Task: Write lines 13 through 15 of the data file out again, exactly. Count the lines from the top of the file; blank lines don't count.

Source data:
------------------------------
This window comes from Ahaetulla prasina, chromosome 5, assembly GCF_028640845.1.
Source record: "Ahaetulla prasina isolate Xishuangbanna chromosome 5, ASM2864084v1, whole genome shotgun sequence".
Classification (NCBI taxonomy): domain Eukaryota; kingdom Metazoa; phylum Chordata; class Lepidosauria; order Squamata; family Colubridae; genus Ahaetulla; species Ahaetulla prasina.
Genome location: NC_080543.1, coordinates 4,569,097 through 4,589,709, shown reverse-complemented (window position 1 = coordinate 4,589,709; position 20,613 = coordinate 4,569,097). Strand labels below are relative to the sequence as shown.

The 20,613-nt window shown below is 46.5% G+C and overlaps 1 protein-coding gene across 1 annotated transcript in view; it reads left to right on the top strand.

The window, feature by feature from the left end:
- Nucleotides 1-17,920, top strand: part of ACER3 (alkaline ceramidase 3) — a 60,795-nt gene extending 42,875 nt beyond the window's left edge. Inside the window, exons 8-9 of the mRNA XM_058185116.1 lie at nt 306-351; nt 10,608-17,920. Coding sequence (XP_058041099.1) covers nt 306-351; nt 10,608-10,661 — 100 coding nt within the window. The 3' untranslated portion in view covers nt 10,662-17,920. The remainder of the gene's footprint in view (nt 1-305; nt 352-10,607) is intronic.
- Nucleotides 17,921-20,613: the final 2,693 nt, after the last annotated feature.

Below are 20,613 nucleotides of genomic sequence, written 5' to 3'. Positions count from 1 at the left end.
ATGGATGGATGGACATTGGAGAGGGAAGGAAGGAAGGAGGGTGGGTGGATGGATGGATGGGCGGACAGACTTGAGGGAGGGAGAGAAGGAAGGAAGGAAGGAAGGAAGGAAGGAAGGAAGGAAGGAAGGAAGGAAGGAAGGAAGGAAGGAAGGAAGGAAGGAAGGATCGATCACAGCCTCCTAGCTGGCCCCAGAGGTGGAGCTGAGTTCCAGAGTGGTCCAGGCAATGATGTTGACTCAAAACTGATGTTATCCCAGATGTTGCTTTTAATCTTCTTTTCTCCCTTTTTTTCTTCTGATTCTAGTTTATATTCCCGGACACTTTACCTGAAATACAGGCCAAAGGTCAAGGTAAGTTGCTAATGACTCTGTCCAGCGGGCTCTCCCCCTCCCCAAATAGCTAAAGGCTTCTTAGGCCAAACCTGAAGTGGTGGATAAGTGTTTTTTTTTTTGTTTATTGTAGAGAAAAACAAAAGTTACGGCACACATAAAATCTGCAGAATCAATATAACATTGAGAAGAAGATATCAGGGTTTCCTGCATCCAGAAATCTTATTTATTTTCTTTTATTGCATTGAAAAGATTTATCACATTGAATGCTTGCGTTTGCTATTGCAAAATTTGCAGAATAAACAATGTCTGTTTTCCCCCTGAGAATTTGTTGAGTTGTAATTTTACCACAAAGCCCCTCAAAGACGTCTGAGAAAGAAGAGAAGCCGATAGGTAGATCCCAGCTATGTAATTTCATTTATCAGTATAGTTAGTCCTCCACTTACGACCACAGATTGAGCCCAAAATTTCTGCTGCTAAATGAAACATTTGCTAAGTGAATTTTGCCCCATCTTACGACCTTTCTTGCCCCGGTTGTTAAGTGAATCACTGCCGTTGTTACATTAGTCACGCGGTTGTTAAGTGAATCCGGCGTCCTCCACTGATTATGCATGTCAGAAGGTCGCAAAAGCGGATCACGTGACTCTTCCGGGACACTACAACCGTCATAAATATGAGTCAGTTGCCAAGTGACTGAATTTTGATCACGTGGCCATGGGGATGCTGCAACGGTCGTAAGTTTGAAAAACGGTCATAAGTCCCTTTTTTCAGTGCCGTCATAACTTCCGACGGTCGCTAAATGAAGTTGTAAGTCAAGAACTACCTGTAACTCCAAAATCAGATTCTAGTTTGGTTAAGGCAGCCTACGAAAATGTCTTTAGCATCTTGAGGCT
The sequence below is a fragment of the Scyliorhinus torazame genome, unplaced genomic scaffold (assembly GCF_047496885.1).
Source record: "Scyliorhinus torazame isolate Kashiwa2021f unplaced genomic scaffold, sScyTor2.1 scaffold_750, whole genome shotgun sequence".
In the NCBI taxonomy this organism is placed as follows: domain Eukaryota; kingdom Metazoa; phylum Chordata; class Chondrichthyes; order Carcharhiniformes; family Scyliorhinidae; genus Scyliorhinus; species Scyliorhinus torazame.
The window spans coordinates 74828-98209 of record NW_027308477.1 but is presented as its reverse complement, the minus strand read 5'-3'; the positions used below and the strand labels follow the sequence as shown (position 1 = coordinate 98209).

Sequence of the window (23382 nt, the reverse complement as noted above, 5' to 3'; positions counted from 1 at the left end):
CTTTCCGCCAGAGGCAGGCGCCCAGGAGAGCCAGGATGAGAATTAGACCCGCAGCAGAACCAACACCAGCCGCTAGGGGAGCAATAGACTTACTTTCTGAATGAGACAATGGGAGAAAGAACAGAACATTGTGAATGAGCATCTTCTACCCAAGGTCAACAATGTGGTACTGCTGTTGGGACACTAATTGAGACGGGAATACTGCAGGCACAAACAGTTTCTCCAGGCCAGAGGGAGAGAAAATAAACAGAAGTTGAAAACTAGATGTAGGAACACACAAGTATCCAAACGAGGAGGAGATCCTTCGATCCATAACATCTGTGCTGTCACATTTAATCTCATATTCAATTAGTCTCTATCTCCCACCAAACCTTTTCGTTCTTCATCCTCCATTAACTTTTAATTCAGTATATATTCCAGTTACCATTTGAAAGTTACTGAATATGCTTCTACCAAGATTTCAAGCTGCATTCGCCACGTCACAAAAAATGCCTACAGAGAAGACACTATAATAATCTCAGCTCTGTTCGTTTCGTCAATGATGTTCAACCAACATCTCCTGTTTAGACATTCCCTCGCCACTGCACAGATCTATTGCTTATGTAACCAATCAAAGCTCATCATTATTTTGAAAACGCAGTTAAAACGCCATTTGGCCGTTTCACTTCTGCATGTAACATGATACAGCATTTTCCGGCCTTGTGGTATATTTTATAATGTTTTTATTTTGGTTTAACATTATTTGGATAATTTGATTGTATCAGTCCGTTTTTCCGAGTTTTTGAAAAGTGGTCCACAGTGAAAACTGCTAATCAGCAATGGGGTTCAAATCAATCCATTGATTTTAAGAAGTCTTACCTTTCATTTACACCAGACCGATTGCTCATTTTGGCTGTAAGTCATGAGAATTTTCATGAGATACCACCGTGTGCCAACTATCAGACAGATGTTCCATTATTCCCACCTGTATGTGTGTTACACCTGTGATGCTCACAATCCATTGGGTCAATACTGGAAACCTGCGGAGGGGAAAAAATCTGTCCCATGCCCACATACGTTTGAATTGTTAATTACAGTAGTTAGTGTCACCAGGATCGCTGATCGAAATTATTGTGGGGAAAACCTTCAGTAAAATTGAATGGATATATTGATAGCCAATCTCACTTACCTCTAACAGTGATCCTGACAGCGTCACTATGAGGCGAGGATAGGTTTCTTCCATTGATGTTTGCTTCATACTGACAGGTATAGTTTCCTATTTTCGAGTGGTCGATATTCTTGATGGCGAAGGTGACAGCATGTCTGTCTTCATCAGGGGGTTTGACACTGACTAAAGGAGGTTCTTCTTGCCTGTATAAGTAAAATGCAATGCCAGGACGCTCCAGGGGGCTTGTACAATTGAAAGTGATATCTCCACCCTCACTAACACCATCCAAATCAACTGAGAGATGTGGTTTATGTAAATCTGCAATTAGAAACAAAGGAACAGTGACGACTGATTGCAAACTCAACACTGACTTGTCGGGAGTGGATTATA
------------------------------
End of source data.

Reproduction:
In the NCBI taxonomy this organism is placed as follows: domain Eukaryota; kingdom Metazoa; phylum Chordata; class Chondrichthyes; order Carcharhiniformes; family Scyliorhinidae; genus Scyliorhinus; species Scyliorhinus torazame.
The window spans coordinates 74828-98209 of record NW_027308477.1 but is presented as its reverse complement, the minus strand read 5'-3'; the positions used below and the strand labels follow the sequence as shown (position 1 = coordinate 98209).

Sequence of the window (23382 nt, the reverse complement as noted above, 5' to 3'; positions counted from 1 at the left end):